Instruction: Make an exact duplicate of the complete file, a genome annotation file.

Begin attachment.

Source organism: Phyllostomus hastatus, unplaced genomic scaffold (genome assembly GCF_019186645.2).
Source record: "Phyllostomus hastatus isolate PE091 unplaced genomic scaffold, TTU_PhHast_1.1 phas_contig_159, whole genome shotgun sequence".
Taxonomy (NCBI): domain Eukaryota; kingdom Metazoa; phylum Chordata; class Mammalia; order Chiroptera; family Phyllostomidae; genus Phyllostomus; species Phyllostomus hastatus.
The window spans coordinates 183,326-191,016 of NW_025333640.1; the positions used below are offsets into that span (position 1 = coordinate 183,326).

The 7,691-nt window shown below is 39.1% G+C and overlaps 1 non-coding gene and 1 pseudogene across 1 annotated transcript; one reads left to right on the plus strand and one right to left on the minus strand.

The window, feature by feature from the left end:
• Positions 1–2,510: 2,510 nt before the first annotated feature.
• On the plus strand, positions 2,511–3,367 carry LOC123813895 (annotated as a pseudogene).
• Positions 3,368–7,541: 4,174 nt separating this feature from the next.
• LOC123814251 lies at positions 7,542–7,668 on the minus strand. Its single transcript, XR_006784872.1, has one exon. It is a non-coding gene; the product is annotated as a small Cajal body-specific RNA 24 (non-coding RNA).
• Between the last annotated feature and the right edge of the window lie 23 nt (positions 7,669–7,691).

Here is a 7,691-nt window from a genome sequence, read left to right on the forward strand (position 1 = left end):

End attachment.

Source organism: Phyllostomus hastatus, unplaced genomic scaffold (genome assembly GCF_019186645.2).
Source record: "Phyllostomus hastatus isolate PE091 unplaced genomic scaffold, TTU_PhHast_1.1 phas_contig_159, whole genome shotgun sequence".
Taxonomy (NCBI): domain Eukaryota; kingdom Metazoa; phylum Chordata; class Mammalia; order Chiroptera; family Phyllostomidae; genus Phyllostomus; species Phyllostomus hastatus.
The window spans coordinates 183,326-191,016 of NW_025333640.1; the positions used below are offsets into that span (position 1 = coordinate 183,326).

The 7,691-nt window shown below is 39.1% G+C and overlaps 1 non-coding gene and 1 pseudogene across 1 annotated transcript; one reads left to right on the plus strand and one right to left on the minus strand.

The window, feature by feature from the left end:
• Positions 1–2,510: 2,510 nt before the first annotated feature.
• On the plus strand, positions 2,511–3,367 carry LOC123813895 (annotated as a pseudogene).
• Positions 3,368–7,541: 4,174 nt separating this feature from the next.
• LOC123814251 lies at positions 7,542–7,668 on the minus strand. Its single transcript, XR_006784872.1, has one exon. It is a non-coding gene; the product is annotated as a small Cajal body-specific RNA 24 (non-coding RNA).
• Between the last annotated feature and the right edge of the window lie 23 nt (positions 7,669–7,691).

Here is a 7,691-nt window from a genome sequence, read left to right on the forward strand (position 1 = left end):